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Editorial

Questions for NASA

Saturday, December 18, 2004; Page A26

THE TWO ASTRONAUTS aboard the international space station have been asked to cut calories because, with the space shuttle out of commission, food supplies are running low. The aging but immensely valuable Hubble Space telescope is likely to fail within the next several years. The target date for the shuttle's return to flight after the Columbia disaster has continued to slip -- from March to September 2004 and now to May 2005 or beyond. And those are among the easier challenges awaiting whoever replaces Sean O'Keefe, who is retiring as administrator of the National Aeronautics and Space Administration.

Indeed, taking over at NASA is something like inheriting a house partway through a renovation job that turned out to be ill-advised and running way over budget. The space station is an orbiting money pit of dubious scientific value. Plagued by delays and cost overruns, it's now set to cost $100 billion to build and maintain, and it won't be finished until the end of the decade. The justification for continuing involves the billions already sunk into the project and the desire to avoid antagonizing international partners. By an even more circular logic, the need to return the antiquated shuttle to flight rests largely on its role in servicing the space station. But Mr. O'Keefe has resolved to save the Hubble not with a shuttle mission (too dangerous, he said) but with a robotic mission -- which is likely to fail, according to a new report by the National Research Council of the National Academies of Science.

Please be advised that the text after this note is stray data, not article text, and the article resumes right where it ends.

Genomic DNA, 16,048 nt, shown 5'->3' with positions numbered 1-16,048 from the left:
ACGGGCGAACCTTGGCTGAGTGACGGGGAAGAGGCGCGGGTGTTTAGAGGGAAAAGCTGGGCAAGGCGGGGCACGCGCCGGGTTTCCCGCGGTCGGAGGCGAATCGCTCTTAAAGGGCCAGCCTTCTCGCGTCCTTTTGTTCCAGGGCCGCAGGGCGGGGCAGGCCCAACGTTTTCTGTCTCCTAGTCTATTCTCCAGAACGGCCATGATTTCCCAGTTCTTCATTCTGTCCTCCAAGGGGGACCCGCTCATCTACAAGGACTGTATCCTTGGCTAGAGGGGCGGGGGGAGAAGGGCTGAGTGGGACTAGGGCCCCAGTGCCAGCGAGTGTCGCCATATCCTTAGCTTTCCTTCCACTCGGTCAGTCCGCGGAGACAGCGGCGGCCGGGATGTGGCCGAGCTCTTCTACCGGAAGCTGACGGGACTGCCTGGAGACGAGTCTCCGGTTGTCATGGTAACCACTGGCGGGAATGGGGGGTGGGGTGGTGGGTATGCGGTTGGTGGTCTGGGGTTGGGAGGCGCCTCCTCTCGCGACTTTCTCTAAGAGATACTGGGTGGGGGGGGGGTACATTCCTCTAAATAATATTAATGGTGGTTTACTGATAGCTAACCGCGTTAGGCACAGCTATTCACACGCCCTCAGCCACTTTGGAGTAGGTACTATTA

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And then there's the ambitious long-range vision President Bush set out for NASA in January, which would send humans to the moon and ultimately to Mars. Lawmakers were skeptical at the time, and with good reason. A few of the questions they rightly raised: What is the purpose? How much will it cost? (NASA estimates $100 billion by 2020.) Does it make sense to put so many resources into human space flight rather than robotics, or into a space program at all when so many other government programs will be shortchanged? Congress initially cut the president's space budget, but House Majority Leader Tom DeLay (R-Tex.) -- whose retooled district now includes the Johnson Space Center -- intervened to ensure that NASA got its full $16.2 billion budget request last month. Mr. O'Keefe seized on that, saying it reflected "as strong an endorsement as anyone could have hoped for the national space policy that the president articulated."

Not so fast. Money shoehorned into an omnibus spending bill doesn't an endorsement make. The hearings on his successor's confirmation will give lawmakers a chance -- and it shouldn't be the last -- to weigh whether to issue the endorsement that Mr. O'Keefe so prematurely claimed.


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